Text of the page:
The early 1990s were a depressing time, and even more so in Victoria, Australia. The Gorbachev revolution, which successfully led to the unravelling of dictatorships in the Eastern bloc, failed to transform those countries to a more ideal model of libertarian socialism. In Victoria a thoroughly ideologue government was engaging in savage cuts to basic public services that Thatcher would have been envious. At one stage the state was losing one hundred people per day to other states, mainly teachers and nurses. And as for music, the rise and eventual dominance of house and dance music by the late ’80s was getting very tired. To be sure, it had rhythm, it was sensual, it was strongly associated with the rave scene culture and happy club drugs; but it most cases it was seriously lacking in substance.
It was in this environment that those opening words of Leftfield’s first studio LP, Leftism, echoed a common sentiment: “I’ve got to stand and fight in this creation; vanity I know can’t guide I alone. I’m searching to find a love that lasts all time, I’ve just got to find peace and unity”. It was just the shot in the arm that was needed. Leftism captured the imagination of a multitude who liked the new sounds but abhorred the vacuousness, an orientation bluntly described as “intelligent dance music”, although in Leftfield’s case it was more electronica and with increasing influences of dub.
Leftism was an incredibly well-crafted LP and was recognised as such; “Release the Pressure” was a top-twenty song in the UK singles chart for 1992 and 1996, “Open Up” with John Lydon reached 13 in 1993, followed by “Original” reaching 18 in 1995, “Afro-Left” reaching 22 in the same year. In 2000 Q magazine placed the album at number 34 in its list of the 100 Greatest British Albums. The second studio album, Rhythm and Stealth (1999), reached top position in the UK albums chart with the singles “Afrika Shox” and “Dusted” reaching 7 and 28 respectively.
Leaving but two albums for their fans to remember (and a couple of obscure singles) and going into remission for several years, it is perhaps inevitable that Leftfield’s first visit to Australia would come with some enthusiasm from a crowd that was 90% between the ages of 35 and 45. The Melbourne show was hosted at The Palace on Bourke Street, a well-designed dive known for the long-running nightclub Goo, allegedly so-called on account of the stickiness of the alcohol-soaked floors. Providing an expected combination of light and colour with appropriate computer-generated graphics throughout the night, Leftfield had an acceptable spectacle to accompany their sounds, especially good during the early tracks “Song of Life” and “Black Flute”.
A great number of their well-known tunes were played throughout the night. The first big event was the pounding dance of “Afro-Left” with and Djum Djum providing a new set of glossolalia, albeit with a consistent set of sounds for the numbers one to four, which everyone understood (Djum Djum has just invented a new language!), nicely complemented later in the set with “Afrika Shox”. “Original” also received an appropriately excellent reception, although for some incomprehensible reason, “Swords” was not played; I am sure that I am not the only person who places the two in a sequence. Crowd interaction could have been better as well; Djum Djum did engage well, but the ego-stroking by front-man Neil Barnes during the highly extended mix of “Inspection Check One”, inciting the crowd to greater levels of movement and passion – in a filler track if there ever was one – was a too much. Mind you, Barnes is prone to hyperbole – in the band biography for the show he made the comment: “The goodwill surrounding the live show has overwhelmed me, the expectation is tremendous. I simply can’t wait to blow everybody away – literally.” I literally hope he doesn’t known the meaning of word literally.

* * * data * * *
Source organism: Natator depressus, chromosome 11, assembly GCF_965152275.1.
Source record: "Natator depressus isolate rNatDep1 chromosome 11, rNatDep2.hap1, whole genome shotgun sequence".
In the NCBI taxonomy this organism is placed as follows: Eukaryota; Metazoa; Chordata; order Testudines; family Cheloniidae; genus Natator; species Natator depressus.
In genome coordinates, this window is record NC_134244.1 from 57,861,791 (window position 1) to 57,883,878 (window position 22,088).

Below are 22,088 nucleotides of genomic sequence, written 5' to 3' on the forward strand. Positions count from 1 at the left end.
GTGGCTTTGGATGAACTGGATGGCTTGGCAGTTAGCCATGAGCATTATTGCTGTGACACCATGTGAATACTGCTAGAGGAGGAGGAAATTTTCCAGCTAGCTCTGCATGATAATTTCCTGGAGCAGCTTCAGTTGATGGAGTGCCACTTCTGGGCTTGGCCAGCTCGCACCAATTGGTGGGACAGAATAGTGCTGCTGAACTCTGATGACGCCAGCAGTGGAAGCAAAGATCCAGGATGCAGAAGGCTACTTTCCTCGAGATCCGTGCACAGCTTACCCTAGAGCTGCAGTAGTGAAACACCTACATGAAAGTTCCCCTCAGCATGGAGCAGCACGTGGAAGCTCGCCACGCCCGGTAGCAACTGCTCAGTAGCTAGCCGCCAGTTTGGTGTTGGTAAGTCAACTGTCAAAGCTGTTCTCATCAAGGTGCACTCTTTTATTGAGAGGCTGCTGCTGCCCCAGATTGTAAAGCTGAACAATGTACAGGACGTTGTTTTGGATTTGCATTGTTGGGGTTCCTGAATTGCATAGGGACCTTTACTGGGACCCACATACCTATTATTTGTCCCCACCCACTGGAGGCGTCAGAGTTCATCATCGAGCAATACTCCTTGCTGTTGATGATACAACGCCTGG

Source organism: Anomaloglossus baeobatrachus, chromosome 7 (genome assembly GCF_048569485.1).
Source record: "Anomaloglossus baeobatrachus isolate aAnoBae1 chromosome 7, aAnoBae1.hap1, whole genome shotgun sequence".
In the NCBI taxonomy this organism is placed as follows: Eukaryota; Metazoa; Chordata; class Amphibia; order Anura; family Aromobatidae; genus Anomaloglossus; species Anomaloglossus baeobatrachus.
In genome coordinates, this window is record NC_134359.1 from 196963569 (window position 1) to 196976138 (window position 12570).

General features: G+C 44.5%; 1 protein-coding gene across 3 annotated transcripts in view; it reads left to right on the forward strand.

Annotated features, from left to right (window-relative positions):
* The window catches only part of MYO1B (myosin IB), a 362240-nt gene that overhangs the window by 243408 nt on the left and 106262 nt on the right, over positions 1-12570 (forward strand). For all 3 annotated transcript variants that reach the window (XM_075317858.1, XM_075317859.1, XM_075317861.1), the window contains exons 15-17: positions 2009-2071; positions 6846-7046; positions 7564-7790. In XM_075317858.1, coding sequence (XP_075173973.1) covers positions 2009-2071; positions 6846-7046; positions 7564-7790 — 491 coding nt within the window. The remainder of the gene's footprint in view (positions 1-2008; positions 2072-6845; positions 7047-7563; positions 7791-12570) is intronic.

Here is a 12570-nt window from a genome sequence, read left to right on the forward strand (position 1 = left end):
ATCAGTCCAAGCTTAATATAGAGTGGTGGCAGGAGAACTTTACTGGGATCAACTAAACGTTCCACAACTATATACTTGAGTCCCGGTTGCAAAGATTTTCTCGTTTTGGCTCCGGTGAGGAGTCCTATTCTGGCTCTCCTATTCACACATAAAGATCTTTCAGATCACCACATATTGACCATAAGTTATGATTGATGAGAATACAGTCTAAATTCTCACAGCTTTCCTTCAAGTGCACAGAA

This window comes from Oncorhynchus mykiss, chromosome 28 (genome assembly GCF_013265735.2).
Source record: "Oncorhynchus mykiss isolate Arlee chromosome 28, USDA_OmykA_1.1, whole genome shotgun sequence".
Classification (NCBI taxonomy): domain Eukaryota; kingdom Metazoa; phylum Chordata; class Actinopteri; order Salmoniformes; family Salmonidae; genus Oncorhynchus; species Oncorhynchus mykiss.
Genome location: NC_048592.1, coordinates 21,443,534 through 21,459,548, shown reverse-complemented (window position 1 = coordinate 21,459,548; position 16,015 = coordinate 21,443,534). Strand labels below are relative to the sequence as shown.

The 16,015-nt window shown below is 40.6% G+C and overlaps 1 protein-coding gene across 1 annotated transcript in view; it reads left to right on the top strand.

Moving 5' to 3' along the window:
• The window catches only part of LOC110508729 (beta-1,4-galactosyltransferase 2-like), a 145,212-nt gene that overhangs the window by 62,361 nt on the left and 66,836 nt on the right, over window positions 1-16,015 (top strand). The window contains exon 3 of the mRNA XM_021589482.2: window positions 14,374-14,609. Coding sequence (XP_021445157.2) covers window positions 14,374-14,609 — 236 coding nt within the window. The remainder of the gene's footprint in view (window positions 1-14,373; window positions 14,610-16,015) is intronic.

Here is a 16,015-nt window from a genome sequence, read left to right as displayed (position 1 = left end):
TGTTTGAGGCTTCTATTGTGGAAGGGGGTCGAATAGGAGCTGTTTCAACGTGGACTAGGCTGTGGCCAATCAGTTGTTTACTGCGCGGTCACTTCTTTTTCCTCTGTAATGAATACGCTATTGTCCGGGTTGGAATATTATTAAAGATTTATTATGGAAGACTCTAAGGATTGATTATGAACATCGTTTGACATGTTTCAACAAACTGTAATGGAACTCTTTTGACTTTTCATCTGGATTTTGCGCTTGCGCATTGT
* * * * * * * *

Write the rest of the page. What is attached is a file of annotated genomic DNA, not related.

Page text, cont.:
Indeed, this leads to the greatest criticism of the gig; too many of the tracks were extended remixes of their lyrics-light dance tracks rather than the content-heavy pieces. Rather than play, for example, “Chant of A Poor Man”, we’re entertained by a lengthy version of “Phat Planet” or the lyrically meaningless (but musically sound) “Dusted”. You could just forget about anything like “Open Up”, a song which allowed the gothic punks to share admission to a liking of some electronica. Of course, most of the punters simply wanted to dance away to the sounds of a classic electronica band, indeed, possibly the best in the genre. But a cursory scan of the crowd from my vantage point indicated that at least a sizable minority were somewhat perplexed by a 1980s style remixes common to the mainstream, which was not assisted by an insistence on loudness over quality with some very ordinary mixing.
The fact is that Leftfield produce extremely well-crafted music, but if two studio albums in all these years tells you something, is that they’re bloody lazy. Extremely talented it is true, but lazy nonetheless. It is much easier to churn out a ten-minute version of “Space Shanty” than perform any of the three most substantial songs (“Open Up”, “Swords”, “Chant of a Poor Man”). One goes to a concert expecting not to hear all their favourites if they are seeing a band that had been around for twenty years and produced a dozen albums. The same expectation does not hold with a band that has been around just as long but only has two. The concert was in that sense disappointing, and if it was any band of lesser quality it would have been sufficiently bad not to be enjoyed at all. But this was Leftfield, and that made all the difference.